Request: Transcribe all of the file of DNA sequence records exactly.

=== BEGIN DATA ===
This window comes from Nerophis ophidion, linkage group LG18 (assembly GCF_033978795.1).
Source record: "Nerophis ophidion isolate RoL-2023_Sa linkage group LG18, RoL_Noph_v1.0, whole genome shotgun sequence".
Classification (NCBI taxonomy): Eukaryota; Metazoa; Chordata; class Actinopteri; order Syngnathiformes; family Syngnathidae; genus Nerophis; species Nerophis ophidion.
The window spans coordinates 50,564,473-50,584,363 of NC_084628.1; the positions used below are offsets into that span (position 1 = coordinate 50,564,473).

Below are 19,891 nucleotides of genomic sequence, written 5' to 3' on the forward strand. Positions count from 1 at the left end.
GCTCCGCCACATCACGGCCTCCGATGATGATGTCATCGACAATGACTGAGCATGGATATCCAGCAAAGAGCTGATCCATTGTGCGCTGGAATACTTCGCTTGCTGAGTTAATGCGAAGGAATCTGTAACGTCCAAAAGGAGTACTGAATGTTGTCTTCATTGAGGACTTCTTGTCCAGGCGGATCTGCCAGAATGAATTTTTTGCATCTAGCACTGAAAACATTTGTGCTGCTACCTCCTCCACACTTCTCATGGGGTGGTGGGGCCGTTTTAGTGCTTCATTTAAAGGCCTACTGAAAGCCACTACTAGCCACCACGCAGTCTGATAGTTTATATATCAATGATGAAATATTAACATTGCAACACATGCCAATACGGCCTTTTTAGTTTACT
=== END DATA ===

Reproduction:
This window comes from Nerophis ophidion, linkage group LG18 (assembly GCF_033978795.1).
Source record: "Nerophis ophidion isolate RoL-2023_Sa linkage group LG18, RoL_Noph_v1.0, whole genome shotgun sequence".
Classification (NCBI taxonomy): Eukaryota; Metazoa; Chordata; class Actinopteri; order Syngnathiformes; family Syngnathidae; genus Nerophis; species Nerophis ophidion.
The window spans coordinates 50,564,473-50,584,363 of NC_084628.1; the positions used below are offsets into that span (position 1 = coordinate 50,564,473).

Below are 19,891 nucleotides of genomic sequence, written 5' to 3' on the forward strand. Positions count from 1 at the left end.
GCTCCGCCACATCACGGCCTCCGATGATGATGTCATCGACAATGACTGAGCATGGATATCCAGCAAAGAGCTGATCCATTGTGCGCTGGAATACTTCGCTTGCTGAGTTAATGCGAAGGAATCTGTAACGTCCAAAAGGAGTACTGAATGTTGTCTTCATTGAGGACTTCTTGTCCAGGCGGATCTGCCAGAATGAATTTTTTGCATCTAGCACTGAAAACATTTGTGCTGCTACCTCCTCCACACTTCTCATGGGGTGGTGGGGCCGTTTTAGTGCTTCATTTAAAGGCCTACTGAAAGCCACTACTAGCCACCACGCAGTCTGATAGTTTATATATCAATGATGAAATATTAACATTGCAACACATGCCAATACGGCCTTTTTAGTTTACT